JEFFERSON COUNTY, Mo. (KMOV.com) – It’s been a week since Damon Rice, 6, was hit and killed by a school bus near Festus in Jefferson County.
On December 21, Damon got off the school bus. He crossed the street in front of the bus, and was then hit by the bus. State soldiers are still investigating the incident while family, friends and an entire community mourn. For the first time since the crash, we hear from Damon’s father and 7-year-old best friend, Levi Johnson.
The Festus community came together Wednesday night to remember a young boy killed in a tragic bus accident.
“I didn’t know another boy was loved by so many people, and it only took 10 minutes to fall in love with him,” said Joseph Rice.
Rice, Damon’s father, said that’s how people describe his son. Rice said he lights up every room he walks into and makes friends with anyone.
“I had to put him on the school bus every morning, every morning. It was the same routine. We would sit in the car and talk, chat about what he was going to do for the day, talk to him. He would tell me he loved me, and he would go and get on the school bus,” Rice explained.
The morning of December 21 was the last time Rice shared that special memory with her son. Those were moments now gone for the Rice family and one of Damon’s closest friends.
“Whenever we moved on that road, he was right across the sidewalk,” Levi Johnson said.
Johnson met Damon Rice when they were 2 years old. They were neighbors and have been inseparable ever since.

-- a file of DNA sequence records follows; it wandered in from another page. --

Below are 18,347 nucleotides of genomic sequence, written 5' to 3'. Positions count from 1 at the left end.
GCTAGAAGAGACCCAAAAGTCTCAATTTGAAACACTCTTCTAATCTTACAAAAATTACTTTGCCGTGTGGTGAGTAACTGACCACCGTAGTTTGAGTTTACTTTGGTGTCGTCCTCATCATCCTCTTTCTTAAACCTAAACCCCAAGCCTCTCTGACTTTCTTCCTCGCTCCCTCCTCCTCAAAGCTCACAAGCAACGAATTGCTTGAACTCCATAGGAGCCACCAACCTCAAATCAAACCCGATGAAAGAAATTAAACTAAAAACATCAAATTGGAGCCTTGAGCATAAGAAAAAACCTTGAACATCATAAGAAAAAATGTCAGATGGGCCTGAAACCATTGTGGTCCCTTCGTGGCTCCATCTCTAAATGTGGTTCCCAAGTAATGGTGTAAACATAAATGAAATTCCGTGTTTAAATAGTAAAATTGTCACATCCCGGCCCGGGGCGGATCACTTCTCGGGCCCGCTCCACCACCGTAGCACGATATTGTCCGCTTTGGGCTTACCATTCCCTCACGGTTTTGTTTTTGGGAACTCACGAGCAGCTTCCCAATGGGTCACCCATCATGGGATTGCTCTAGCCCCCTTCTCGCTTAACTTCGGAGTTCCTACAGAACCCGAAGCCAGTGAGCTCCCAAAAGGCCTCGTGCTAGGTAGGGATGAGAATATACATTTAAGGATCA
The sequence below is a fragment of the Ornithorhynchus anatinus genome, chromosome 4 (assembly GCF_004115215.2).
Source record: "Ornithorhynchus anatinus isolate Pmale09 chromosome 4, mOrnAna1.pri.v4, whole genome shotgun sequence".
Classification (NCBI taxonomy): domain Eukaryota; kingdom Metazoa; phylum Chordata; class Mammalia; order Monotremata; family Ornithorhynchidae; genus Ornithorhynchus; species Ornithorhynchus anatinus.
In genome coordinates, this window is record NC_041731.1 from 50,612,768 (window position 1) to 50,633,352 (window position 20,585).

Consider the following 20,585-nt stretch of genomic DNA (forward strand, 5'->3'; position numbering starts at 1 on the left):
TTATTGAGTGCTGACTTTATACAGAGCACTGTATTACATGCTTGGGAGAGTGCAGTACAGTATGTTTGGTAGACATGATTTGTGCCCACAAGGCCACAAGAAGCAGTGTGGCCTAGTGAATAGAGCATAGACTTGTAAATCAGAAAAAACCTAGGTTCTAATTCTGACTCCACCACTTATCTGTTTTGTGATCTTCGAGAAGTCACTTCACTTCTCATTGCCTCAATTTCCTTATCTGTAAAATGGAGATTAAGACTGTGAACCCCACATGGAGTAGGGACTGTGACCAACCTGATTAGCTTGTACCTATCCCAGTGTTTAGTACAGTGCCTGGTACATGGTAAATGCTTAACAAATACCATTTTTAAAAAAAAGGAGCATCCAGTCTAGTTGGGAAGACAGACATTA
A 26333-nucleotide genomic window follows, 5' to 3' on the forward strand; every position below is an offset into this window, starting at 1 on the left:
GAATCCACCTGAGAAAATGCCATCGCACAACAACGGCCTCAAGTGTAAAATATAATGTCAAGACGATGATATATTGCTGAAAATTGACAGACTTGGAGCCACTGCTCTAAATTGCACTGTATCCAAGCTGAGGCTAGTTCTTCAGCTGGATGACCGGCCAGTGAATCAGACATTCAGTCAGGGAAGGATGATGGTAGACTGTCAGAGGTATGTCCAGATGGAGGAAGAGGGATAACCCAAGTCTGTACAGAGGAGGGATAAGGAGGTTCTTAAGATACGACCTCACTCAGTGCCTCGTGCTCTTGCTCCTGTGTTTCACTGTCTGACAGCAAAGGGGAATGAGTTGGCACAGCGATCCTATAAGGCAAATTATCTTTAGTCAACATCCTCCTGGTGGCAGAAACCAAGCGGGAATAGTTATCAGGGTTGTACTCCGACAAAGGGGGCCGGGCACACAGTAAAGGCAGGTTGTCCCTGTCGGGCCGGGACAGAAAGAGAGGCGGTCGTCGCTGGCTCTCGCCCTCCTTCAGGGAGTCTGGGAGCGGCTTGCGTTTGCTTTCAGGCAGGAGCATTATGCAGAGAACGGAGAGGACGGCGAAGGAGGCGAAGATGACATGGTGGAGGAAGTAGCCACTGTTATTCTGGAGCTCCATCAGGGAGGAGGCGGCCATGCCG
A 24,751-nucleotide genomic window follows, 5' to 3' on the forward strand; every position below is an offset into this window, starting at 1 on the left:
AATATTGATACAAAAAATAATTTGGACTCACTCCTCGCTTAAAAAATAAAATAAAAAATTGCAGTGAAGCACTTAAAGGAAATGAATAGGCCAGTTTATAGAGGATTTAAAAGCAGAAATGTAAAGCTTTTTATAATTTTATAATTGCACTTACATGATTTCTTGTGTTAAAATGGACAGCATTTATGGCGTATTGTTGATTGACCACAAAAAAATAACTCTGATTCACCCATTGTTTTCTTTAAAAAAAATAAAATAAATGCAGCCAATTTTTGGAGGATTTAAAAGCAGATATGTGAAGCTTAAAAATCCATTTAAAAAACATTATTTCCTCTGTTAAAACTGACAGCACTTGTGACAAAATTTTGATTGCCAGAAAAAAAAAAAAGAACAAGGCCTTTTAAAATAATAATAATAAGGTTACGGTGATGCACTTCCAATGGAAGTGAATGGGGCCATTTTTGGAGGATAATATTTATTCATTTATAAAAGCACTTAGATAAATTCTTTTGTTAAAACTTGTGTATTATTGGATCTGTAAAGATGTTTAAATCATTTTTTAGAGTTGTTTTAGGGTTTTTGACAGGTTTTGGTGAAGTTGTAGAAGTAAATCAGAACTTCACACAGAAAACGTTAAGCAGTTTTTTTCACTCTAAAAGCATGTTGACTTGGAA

“We played games like tag and hide-and-seek. We mostly played hide and seek because he definitely liked that,” Johnson said.
Johnson said this week has been a nightmare for him. However, the 7-year-old is turning grief into something much bigger than anyone could have imagined. Johnson wants to create better school bus safety legislation.
“It was the best day of my life, aside from my kids being born, that little boy came out and said, ‘Hey hey, I think there needs to be a law,'” Rice said.
Johnson said he wants a law passed that requires school buses to have cameras on the front and back. Right now in Missouri, it’s not required.
“Whenever that stop sign goes out, there is a display, and then you can see the front and back of the bus,” explains Johnson.
Four days ago, Johnson and his mother created a Recommendations Change.org for this new law. It already has thousands of signatures. Johnson says he’s doing this so it doesn’t happen to any other kids.
“I just really want them to know what a great person he is,” Johnson said.
While Johnson and the Rice family fight to protect future children, they also keep Damon’s memory alive.
“It’s the worst thing in the world for my son to have such an impact, he has to continue. Because without that he would have had the same impact.”
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